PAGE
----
The FAA is still working on details, so all of this is subject to change, but here's what will likely happen. A subcategory to FAR Part 21 will allow "light" aircraft -- under 1,232 pounds and with a stall speed of 44 mph or less -- that exceed the limits of FAR Part 103 to be certified as experimental "light" aircraft that can be operated by sport pilots. A new category under FAR Part 21 would allow the "light" aircraft to be sold as ready-to-fly by manufacturers.


EAA's goal is a flexible pilot certificate that would allow current ultralight pilots and future sport pilots to fly and carry a passenger without the need for a third-class medical and what EAA calls "financially burdensome, unnecessary training requirements." EAA is expecting that the Notice of Proposed Rulemaking (NPRM) will be published by early April, and is asking the ultralight community (where rumors about the NPRM are rampant) to wait until they see the rule before commenting on it. Once the NPRM is published, interested parties will have 90 days to speak their piece, and by late 2001, there should be a sport pilot rule on the books.

EAA Chapters,
Fly on in to the General Thomas P. Stafford Airport in Weatherford. Saturday morning May 5th the pancakes are on us. While you're here, spend some time visiting the exhibits of the second annual SATS Expo. SATS is NASA's Small Aircraft Transportation System which is a program designed to revitalize General Aviation. NASA and it's partner companies will be here ready to show you what this system will mean to you and General Aviation over the next20 years. We don't have the $100.00 hamburger, but we do have FREE pancakes and FREE admission to the most exciting thing to happen to General Aviation in many years. To wet your appetite, check out www.weatherford-ok.org/sats and http://sats.nasa.gov
Ordis D. Copeland, Economic Development Director www.weatherford-ok.org
E-mail: ordis@nts-online.net

Avweb Brainteaser Many pilots have learned to fly in the venerable Cessna 150 and its successor, the 152. The 150 remains a favorite for flight schools all over the world, and is the focus of Irv Siegel's latest interactive quiz. For those pilots who have owned, operated, or learned to fly in one of these aircraft, this should be a relatively easy exercise. For others, it's an opportunity to learn about one of the most popular training aircraft in the world.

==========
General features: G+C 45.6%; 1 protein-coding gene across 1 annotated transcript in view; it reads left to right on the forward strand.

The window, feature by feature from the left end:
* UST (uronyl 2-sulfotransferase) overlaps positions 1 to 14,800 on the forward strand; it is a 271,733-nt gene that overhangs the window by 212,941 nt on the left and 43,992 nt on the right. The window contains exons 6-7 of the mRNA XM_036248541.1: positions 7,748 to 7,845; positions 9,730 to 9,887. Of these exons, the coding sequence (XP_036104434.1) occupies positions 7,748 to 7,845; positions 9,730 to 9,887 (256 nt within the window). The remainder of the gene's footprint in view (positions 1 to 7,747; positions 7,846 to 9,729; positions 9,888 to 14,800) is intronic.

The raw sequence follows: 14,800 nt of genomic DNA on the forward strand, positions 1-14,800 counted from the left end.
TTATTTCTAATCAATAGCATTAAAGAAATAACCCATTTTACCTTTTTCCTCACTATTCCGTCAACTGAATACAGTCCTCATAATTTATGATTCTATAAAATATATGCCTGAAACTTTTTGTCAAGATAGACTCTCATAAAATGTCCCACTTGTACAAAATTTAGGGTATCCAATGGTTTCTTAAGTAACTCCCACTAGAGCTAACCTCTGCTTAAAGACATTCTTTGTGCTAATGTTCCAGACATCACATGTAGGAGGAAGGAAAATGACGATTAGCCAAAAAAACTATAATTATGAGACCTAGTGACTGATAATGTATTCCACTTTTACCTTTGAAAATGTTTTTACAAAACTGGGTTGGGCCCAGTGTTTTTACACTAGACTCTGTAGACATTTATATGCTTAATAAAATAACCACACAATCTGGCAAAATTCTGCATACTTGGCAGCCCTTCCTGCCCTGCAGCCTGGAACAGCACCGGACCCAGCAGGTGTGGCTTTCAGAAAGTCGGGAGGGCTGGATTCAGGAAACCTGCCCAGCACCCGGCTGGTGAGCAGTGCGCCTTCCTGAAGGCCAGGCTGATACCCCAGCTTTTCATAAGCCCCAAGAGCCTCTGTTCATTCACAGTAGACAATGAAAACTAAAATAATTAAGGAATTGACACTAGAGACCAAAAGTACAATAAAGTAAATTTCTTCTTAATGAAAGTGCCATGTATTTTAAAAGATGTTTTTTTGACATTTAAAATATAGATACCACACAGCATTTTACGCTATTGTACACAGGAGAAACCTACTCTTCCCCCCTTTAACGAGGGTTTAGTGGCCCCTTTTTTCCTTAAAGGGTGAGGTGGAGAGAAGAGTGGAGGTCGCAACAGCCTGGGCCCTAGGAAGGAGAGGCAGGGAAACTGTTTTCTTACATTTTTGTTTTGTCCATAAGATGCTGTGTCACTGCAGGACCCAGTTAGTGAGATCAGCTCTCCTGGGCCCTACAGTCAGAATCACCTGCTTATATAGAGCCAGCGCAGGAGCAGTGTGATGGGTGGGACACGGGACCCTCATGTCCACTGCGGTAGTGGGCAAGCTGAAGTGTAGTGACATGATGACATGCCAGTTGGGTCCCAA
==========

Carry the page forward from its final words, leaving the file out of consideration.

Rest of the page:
This quiz is based on the Owner's Manual for a 1964 Model 150. All airspeeds in the Owner's Manual are given in MPH.

1. What is the Maximum Gross Weight?
a. 1400 lbs.
b. 1600 lbs.
c. 1800 lbs.
d. 2000 lbs.

2. What is the wingspan?
a. 30' 6"
b. 31' 6"
c. 32' 6"
d. 33' 6"

3. On the Normal Takeoff checklist, what is the recommended speed to lift the nose wheel?
a. 45 mph
b. 50 mph
c. 55 mph
d. 60 mph

4. Total fuel capacity is 26 gallons (two wing tanks of 13 gallons each). How much of this is usable in all flight conditions?
a. 22.5 gallons
b. 23.0 gallons
c. 23.5 gallons
d. 24.0 gallons

5. What flap setting should be used on takeoff to clear a 50-foot obstacle?
a. 0 degrees
b. 10 degrees
c. 20 degrees
d. 30 degrees.

6. For a short field landing, what is the recommended power off approach speed?
a. 48 mph
b. 53 mph
c. 58 mph
d. 63 mph

7. What procedure is advised prior to starting on cold mornings?
a. Pull the propeller through several times by hand to "break loose" or "limber" the oil.
b. Use only two strokes of primer to decrease the possibility of fire.
c. Turn on the landing light to warm up the battery slightly before starting.

8. What is the maximum positive flight maneuvering load factor with the flaps up?
a. 3.5
b. 3.8
c. 4.4
d. 6.0

9. What information does the Owner's Manual give about spins?
a. It is difficult to get the aircraft to begin a spin unless rapid deceleration is used.
b. Prolonged spins of more than two turns should be avoided.
c. During prolonged spins the aircraft engine may stop; however, spin recovery is not adversely affected by engine stoppage.

10. Which items are included in the licensed empty weight of the aircraft?
a. 6 quarts of oil
b. unusable fuel
c. 6 quarts of oil and unusable fuel
d. licensed empty weight includes neither oil nor unusable fuel.

11. What liquid does the Owner's Manual recommend for removing oil and grease from the windshield and windows?
a. kerosene
b. benzene or alcohol
c. acetone or carbon tetrachloride
d. lacquer thinner or glass cleaner
e. gasoline

12. According to the Owner's Manual, the recommended time between oil changes is 25 hours of flight time. However, this may be extended to 50 hours, if the following procedure is followed:
a. If the aircraft has not been operated at outside air temperatures less than 30 degrees Fahrenheit.
b. If detergent oil has been used during the 25-hour break-in period.
c. If the optional oil filter has been installed.

Answers: 1.B 2.D 3. B 4. A 5. A 6. C 7. A 8. C 9. C 10. B 11. A 12. C